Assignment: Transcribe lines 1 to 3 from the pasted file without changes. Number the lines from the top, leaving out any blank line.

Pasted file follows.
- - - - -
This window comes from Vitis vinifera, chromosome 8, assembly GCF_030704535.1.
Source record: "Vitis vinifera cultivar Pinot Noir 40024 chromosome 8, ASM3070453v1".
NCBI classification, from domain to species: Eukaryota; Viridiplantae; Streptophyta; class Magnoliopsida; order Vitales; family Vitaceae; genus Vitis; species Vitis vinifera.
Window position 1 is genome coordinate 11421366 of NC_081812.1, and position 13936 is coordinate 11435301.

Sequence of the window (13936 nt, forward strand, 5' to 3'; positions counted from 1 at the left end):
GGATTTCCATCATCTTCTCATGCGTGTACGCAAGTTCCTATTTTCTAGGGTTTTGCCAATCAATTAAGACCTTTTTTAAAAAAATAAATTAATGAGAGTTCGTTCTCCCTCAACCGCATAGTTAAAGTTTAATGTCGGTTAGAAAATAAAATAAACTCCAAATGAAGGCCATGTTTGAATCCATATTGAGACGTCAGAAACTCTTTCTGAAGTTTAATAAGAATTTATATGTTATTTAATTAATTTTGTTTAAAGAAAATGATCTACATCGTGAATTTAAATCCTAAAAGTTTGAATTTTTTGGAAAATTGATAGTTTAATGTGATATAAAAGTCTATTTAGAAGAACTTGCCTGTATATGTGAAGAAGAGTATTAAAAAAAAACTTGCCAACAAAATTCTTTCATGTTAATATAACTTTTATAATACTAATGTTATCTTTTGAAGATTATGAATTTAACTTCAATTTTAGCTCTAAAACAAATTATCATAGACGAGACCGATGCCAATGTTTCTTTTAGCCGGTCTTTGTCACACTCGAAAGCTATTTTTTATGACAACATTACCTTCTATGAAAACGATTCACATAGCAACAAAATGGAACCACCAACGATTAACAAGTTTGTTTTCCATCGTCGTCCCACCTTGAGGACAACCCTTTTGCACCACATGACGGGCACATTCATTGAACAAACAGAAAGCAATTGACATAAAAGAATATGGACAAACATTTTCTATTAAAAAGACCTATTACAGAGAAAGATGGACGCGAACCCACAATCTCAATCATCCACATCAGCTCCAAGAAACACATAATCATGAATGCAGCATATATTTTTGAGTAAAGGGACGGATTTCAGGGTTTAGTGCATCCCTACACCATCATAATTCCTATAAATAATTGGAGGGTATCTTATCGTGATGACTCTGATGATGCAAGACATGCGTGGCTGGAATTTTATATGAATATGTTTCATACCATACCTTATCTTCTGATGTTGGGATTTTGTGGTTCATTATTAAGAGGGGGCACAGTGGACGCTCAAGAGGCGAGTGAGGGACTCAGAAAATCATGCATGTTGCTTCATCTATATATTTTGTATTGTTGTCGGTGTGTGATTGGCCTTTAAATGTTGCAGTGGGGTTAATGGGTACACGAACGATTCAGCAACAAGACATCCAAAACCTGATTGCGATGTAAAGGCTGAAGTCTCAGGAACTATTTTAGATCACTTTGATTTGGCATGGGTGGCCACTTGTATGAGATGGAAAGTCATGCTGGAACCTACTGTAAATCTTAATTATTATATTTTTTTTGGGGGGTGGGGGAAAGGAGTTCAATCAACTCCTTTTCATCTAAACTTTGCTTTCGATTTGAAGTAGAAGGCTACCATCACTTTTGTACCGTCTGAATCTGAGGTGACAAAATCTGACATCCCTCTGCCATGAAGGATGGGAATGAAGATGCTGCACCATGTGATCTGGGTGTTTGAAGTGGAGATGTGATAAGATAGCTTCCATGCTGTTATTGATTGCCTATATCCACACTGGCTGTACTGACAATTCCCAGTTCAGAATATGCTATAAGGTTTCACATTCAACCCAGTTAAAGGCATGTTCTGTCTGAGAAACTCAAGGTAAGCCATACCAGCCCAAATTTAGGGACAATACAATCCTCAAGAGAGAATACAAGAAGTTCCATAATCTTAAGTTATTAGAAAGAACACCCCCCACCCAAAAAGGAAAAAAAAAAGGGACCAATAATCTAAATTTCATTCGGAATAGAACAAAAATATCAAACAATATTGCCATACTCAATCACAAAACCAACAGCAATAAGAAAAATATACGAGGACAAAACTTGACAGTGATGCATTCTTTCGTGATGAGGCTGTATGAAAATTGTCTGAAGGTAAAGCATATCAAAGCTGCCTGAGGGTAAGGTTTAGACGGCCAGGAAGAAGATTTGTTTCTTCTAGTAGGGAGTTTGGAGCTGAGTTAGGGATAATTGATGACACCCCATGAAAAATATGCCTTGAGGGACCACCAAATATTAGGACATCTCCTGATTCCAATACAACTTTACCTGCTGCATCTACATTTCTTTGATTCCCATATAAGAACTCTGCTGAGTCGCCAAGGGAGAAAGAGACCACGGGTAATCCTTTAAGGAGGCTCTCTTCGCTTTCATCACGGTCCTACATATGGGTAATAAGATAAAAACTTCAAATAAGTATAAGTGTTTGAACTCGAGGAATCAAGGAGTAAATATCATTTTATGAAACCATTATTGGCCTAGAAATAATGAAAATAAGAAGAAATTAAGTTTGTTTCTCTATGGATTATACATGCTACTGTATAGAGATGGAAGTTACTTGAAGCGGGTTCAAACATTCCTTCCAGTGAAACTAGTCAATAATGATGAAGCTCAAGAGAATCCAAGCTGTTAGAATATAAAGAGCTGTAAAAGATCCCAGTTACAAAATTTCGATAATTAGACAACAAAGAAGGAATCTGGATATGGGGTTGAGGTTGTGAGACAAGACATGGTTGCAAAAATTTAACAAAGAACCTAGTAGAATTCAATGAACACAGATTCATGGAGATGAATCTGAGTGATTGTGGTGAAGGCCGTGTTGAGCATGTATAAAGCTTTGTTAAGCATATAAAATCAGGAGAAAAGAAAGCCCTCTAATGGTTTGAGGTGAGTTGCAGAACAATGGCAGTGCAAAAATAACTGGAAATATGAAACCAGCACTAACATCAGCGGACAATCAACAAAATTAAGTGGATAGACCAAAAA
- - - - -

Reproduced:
This window comes from Vitis vinifera, chromosome 8, assembly GCF_030704535.1.
Source record: "Vitis vinifera cultivar Pinot Noir 40024 chromosome 8, ASM3070453v1".
NCBI classification, from domain to species: Eukaryota; Viridiplantae; Streptophyta; class Magnoliopsida; order Vitales; family Vitaceae; genus Vitis; species Vitis vinifera.